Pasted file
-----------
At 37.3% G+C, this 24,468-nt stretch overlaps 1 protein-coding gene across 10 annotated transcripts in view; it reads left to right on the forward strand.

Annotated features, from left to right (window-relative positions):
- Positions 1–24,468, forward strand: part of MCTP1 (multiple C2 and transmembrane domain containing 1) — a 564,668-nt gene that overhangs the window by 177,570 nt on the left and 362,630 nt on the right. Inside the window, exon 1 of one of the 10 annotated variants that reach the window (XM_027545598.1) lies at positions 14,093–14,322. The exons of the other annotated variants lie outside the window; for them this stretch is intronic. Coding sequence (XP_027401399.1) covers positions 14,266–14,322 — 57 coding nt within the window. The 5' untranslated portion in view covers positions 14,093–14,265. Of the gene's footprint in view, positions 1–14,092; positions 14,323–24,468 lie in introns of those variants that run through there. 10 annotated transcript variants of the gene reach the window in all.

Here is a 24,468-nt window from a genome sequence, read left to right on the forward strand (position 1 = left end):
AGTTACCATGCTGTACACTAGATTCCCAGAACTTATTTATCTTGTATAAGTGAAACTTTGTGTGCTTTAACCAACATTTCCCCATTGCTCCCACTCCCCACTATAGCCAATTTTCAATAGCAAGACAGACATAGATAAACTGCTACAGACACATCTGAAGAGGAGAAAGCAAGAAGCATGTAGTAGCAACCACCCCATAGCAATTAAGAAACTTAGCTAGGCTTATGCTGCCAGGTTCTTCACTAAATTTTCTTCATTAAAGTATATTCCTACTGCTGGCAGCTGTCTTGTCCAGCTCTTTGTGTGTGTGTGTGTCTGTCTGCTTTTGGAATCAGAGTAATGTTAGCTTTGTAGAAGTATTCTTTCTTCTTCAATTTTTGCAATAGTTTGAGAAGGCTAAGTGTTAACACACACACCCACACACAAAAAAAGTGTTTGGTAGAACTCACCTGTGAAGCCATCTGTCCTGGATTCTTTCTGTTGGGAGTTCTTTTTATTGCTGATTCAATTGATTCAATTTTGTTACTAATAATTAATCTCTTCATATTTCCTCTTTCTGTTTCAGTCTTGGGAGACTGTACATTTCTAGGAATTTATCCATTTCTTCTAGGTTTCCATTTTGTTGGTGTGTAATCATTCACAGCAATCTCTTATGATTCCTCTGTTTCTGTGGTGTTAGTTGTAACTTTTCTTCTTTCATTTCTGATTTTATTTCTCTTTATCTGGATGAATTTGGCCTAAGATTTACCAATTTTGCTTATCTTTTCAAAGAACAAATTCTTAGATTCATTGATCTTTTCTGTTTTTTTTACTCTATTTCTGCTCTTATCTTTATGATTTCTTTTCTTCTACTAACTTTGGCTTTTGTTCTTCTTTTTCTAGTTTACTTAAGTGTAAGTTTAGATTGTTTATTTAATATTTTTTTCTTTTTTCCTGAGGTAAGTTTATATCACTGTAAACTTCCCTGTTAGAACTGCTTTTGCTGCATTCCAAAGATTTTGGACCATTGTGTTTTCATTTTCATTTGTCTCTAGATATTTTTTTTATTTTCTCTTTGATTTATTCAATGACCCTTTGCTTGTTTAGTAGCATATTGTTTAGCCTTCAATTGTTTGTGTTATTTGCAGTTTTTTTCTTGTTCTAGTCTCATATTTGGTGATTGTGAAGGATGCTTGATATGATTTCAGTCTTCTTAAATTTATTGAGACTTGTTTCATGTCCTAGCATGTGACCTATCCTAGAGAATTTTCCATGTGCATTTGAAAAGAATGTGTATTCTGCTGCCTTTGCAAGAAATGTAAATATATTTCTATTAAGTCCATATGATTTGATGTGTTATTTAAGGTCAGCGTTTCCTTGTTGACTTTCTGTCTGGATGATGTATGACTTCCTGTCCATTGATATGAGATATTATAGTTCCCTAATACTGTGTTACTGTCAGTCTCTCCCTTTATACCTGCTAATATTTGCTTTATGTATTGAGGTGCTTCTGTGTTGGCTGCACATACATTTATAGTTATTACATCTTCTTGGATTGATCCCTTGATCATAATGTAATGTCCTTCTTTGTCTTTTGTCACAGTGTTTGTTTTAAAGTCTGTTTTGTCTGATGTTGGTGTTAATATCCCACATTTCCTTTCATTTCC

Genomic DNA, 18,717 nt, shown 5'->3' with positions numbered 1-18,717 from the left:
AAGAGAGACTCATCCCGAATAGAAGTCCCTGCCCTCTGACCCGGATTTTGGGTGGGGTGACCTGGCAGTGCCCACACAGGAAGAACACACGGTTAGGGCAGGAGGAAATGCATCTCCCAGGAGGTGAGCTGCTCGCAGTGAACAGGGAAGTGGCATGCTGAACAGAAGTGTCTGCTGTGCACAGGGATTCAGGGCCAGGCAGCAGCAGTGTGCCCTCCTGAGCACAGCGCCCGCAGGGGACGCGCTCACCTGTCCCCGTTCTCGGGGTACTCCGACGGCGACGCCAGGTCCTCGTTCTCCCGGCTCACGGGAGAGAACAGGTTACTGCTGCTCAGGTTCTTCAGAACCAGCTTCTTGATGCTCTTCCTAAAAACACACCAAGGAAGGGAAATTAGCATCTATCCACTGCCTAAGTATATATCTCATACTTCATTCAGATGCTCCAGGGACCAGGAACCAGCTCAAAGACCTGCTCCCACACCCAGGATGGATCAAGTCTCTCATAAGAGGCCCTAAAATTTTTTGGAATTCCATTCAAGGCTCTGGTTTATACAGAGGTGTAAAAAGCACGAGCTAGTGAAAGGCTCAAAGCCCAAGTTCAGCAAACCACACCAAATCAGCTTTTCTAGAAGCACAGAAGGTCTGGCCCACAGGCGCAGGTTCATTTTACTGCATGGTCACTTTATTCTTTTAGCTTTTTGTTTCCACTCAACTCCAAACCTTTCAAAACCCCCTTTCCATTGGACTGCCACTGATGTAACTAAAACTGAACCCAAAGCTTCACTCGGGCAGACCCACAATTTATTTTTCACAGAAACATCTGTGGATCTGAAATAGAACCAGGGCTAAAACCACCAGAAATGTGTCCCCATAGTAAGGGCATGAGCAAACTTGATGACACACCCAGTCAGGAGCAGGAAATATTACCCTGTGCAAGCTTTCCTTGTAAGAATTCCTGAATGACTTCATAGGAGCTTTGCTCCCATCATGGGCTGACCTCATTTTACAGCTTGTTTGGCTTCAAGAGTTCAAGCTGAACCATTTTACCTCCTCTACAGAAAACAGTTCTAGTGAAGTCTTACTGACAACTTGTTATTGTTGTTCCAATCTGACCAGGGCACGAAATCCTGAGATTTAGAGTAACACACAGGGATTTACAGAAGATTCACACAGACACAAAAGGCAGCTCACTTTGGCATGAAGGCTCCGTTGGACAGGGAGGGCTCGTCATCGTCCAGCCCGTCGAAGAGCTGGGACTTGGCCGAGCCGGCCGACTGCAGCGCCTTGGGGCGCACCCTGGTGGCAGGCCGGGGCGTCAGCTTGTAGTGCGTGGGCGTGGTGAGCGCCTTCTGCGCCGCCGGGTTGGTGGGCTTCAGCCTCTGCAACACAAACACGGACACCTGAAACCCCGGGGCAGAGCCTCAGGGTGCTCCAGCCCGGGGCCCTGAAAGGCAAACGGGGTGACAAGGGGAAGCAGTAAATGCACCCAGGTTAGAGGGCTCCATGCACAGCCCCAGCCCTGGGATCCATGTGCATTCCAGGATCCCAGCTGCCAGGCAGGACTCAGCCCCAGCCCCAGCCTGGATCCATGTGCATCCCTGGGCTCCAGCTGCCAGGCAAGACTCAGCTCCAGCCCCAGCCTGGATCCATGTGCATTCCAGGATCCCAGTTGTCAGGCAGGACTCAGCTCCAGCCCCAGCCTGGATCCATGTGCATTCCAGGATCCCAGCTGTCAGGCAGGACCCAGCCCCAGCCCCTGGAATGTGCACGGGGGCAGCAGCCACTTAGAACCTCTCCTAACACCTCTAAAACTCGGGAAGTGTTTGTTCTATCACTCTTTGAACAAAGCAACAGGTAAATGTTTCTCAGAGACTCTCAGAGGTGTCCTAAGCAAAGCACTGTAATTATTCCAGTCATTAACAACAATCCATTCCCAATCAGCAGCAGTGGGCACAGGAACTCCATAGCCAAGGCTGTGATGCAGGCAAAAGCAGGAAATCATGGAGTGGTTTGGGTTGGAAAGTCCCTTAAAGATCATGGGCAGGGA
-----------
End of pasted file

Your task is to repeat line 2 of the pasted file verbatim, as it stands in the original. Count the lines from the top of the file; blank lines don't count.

Annotated features, from left to right (window-relative positions):